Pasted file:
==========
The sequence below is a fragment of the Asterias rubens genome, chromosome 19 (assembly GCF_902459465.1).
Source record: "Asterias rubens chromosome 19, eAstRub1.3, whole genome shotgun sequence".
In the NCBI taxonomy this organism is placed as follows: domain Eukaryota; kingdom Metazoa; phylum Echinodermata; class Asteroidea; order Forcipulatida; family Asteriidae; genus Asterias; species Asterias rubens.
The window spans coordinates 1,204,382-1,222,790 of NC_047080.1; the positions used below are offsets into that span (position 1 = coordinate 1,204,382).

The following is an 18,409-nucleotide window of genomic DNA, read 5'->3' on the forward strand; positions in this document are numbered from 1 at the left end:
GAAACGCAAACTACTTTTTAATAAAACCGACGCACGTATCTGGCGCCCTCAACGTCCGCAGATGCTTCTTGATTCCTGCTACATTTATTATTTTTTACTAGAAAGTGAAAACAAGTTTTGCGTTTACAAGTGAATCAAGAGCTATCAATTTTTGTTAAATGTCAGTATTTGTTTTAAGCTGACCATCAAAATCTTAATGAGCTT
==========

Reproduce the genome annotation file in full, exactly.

The sequence below is a fragment of the Asterias rubens genome, chromosome 19 (assembly GCF_902459465.1).
Source record: "Asterias rubens chromosome 19, eAstRub1.3, whole genome shotgun sequence".
In the NCBI taxonomy this organism is placed as follows: domain Eukaryota; kingdom Metazoa; phylum Echinodermata; class Asteroidea; order Forcipulatida; family Asteriidae; genus Asterias; species Asterias rubens.
The window spans coordinates 1,204,382-1,222,790 of NC_047080.1; the positions used below are offsets into that span (position 1 = coordinate 1,204,382).

The following is an 18,409-nucleotide window of genomic DNA, read 5'->3' on the forward strand; positions in this document are numbered from 1 at the left end:
GAAACGCAAACTACTTTTTAATAAAACCGACGCACGTATCTGGCGCCCTCAACGTCCGCAGATGCTTCTTGATTCCTGCTACATTTATTATTTTTTACTAGAAAGTGAAAACAAGTTTTGCGTTTACAAGTGAATCAAGAGCTATCAATTTTTGTTAAATGTCAGTATTTGTTTTAAGCTGACCATCAAAATCTTAATGAGCTT